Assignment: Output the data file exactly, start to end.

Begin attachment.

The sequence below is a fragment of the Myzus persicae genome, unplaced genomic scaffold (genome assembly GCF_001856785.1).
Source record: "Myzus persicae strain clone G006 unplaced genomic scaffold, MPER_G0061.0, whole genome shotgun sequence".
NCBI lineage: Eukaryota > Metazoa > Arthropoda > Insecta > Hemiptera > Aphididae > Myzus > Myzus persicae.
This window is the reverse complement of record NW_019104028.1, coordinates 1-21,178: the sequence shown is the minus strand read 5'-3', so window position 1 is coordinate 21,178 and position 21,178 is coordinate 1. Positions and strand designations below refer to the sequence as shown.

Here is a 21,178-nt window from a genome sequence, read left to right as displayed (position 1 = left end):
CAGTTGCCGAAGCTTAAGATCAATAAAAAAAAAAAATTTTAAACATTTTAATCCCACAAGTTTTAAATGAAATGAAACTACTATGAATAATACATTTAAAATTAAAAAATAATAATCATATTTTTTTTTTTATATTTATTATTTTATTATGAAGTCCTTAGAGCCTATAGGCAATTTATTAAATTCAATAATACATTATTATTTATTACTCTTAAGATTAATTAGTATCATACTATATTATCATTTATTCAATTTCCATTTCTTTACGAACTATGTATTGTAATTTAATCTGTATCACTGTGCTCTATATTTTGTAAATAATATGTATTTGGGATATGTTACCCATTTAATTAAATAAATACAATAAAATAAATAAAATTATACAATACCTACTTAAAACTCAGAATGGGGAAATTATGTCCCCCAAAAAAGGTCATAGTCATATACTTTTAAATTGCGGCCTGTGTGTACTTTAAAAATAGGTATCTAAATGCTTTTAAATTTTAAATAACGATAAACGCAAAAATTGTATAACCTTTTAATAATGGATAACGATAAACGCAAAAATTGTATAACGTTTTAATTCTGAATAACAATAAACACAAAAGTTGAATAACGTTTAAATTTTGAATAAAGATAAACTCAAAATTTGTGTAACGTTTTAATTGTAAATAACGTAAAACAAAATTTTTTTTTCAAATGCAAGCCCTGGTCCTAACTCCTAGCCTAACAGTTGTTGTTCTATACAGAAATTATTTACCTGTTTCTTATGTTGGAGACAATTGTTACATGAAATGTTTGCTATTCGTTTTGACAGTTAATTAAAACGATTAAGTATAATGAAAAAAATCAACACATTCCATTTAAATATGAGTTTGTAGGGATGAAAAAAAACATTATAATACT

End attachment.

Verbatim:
The sequence below is a fragment of the Myzus persicae genome, unplaced genomic scaffold (genome assembly GCF_001856785.1).
Source record: "Myzus persicae strain clone G006 unplaced genomic scaffold, MPER_G0061.0, whole genome shotgun sequence".
NCBI lineage: Eukaryota > Metazoa > Arthropoda > Insecta > Hemiptera > Aphididae > Myzus > Myzus persicae.
This window is the reverse complement of record NW_019104028.1, coordinates 1-21,178: the sequence shown is the minus strand read 5'-3', so window position 1 is coordinate 21,178 and position 21,178 is coordinate 1. Positions and strand designations below refer to the sequence as shown.

Here is a 21,178-nt window from a genome sequence, read left to right as displayed (position 1 = left end):
CAGTTGCCGAAGCTTAAGATCAATAAAAAAAAAAAATTTTAAACATTTTAATCCCACAAGTTTTAAATGAAATGAAACTACTATGAATAATACATTTAAAATTAAAAAATAATAATCATATTTTTTTTTTTATATTTATTATTTTATTATGAAGTCCTTAGAGCCTATAGGCAATTTATTAAATTCAATAATACATTATTATTTATTACTCTTAAGATTAATTAGTATCATACTATATTATCATTTATTCAATTTCCATTTCTTTACGAACTATGTATTGTAATTTAATCTGTATCACTGTGCTCTATATTTTGTAAATAATATGTATTTGGGATATGTTACCCATTTAATTAAATAAATACAATAAAATAAATAAAATTATACAATACCTACTTAAAACTCAGAATGGGGAAATTATGTCCCCCAAAAAAGGTCATAGTCATATACTTTTAAATTGCGGCCTGTGTGTACTTTAAAAATAGGTATCTAAATGCTTTTAAATTTTAAATAACGATAAACGCAAAAATTGTATAACCTTTTAATAATGGATAACGATAAACGCAAAAATTGTATAACGTTTTAATTCTGAATAACAATAAACACAAAAGTTGAATAACGTTTAAATTTTGAATAAAGATAAACTCAAAATTTGTGTAACGTTTTAATTGTAAATAACGTAAAACAAAATTTTTTTTTCAAATGCAAGCCCTGGTCCTAACTCCTAGCCTAACAGTTGTTGTTCTATACAGAAATTATTTACCTGTTTCTTATGTTGGAGACAATTGTTACATGAAATGTTTGCTATTCGTTTTGACAGTTAATTAAAACGATTAAGTATAATGAAAAAAATCAACACATTCCATTTAAATATGAGTTTGTAGGGATGAAAAAAAACATTATAATACT